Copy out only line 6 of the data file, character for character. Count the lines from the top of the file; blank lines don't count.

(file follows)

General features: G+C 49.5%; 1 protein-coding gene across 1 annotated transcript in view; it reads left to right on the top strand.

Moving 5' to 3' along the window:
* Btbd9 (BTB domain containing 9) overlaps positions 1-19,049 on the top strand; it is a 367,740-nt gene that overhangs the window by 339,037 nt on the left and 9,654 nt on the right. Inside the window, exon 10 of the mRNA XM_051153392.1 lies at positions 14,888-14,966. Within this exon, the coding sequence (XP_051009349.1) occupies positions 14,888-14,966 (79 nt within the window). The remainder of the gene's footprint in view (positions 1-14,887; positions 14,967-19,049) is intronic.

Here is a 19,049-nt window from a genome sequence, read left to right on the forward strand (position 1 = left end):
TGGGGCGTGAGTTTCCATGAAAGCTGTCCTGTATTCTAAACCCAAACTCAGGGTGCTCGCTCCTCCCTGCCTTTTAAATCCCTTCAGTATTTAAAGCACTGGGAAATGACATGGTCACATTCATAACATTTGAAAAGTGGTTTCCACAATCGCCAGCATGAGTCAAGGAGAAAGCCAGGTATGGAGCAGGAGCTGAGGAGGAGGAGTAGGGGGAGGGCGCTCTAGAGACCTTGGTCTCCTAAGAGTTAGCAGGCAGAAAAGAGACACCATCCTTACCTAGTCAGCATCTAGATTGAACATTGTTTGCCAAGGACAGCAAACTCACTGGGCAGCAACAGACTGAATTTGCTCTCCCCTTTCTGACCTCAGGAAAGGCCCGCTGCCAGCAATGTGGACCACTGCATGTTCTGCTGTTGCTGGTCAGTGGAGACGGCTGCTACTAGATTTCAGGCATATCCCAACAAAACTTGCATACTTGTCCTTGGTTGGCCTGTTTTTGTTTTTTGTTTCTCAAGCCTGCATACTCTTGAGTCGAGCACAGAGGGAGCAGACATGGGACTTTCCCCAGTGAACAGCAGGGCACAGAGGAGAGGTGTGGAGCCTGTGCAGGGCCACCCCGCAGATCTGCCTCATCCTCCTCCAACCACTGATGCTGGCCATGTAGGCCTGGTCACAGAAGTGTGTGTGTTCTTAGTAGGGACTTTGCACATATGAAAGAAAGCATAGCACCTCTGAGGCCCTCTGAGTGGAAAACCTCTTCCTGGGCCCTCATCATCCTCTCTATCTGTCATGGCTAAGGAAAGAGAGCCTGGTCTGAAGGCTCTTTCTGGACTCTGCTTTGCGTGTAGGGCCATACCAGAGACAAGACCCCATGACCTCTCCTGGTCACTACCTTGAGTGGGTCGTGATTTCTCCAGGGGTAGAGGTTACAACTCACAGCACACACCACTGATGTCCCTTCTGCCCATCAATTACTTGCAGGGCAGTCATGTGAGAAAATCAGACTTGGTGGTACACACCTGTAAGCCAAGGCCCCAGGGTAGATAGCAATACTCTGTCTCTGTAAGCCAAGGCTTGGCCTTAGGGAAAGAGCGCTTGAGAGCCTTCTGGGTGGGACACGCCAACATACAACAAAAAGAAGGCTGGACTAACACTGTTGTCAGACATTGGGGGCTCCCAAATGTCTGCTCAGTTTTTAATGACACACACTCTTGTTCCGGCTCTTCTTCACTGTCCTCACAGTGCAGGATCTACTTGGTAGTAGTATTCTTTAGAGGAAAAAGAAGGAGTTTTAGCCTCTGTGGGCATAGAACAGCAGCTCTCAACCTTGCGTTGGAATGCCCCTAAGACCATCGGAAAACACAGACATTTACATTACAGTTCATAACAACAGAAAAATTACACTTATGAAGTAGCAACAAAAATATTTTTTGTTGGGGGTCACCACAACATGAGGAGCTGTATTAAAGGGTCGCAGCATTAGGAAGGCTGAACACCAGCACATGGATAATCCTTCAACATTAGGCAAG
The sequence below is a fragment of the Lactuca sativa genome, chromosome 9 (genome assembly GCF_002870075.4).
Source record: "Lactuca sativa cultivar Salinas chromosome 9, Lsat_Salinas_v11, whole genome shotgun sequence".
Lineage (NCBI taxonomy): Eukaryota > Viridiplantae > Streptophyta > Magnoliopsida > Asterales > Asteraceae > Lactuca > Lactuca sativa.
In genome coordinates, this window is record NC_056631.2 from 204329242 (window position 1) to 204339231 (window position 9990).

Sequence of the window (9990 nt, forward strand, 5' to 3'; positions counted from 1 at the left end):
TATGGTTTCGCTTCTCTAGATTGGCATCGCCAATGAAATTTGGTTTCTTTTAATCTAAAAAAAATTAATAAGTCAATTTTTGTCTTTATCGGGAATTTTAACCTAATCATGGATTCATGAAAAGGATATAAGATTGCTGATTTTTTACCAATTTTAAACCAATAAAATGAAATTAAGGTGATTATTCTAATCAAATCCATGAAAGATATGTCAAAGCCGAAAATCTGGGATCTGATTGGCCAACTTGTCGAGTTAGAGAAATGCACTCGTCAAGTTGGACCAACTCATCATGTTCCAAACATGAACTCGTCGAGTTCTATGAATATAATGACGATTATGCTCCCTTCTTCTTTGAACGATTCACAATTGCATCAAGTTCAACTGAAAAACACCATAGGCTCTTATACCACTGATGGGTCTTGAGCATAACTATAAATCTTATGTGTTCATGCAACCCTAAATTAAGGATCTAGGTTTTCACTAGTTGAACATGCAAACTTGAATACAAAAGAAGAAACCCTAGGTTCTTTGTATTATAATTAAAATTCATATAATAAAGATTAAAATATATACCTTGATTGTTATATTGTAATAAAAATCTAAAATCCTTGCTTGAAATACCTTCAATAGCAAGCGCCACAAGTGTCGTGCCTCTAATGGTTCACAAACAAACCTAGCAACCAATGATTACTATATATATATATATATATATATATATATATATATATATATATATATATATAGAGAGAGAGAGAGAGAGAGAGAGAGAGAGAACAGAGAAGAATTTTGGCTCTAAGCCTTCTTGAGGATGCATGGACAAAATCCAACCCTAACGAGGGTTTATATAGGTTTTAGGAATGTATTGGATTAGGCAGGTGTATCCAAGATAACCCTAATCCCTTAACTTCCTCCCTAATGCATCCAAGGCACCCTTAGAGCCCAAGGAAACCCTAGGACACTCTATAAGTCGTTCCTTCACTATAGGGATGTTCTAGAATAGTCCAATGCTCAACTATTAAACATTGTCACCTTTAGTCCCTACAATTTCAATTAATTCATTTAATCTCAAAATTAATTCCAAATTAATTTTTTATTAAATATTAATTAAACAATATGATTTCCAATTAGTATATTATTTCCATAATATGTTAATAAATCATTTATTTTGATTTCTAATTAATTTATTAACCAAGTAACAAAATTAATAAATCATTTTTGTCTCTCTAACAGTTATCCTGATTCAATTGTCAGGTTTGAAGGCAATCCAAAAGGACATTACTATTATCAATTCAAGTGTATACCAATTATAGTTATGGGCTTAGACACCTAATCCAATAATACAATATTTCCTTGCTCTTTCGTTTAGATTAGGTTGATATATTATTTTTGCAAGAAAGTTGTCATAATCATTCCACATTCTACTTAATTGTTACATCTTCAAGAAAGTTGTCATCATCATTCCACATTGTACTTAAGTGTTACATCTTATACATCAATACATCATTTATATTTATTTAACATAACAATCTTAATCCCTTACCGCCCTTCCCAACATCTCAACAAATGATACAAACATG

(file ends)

The sequence below is a fragment of the Lactuca sativa genome, chromosome 9 (genome assembly GCF_002870075.4).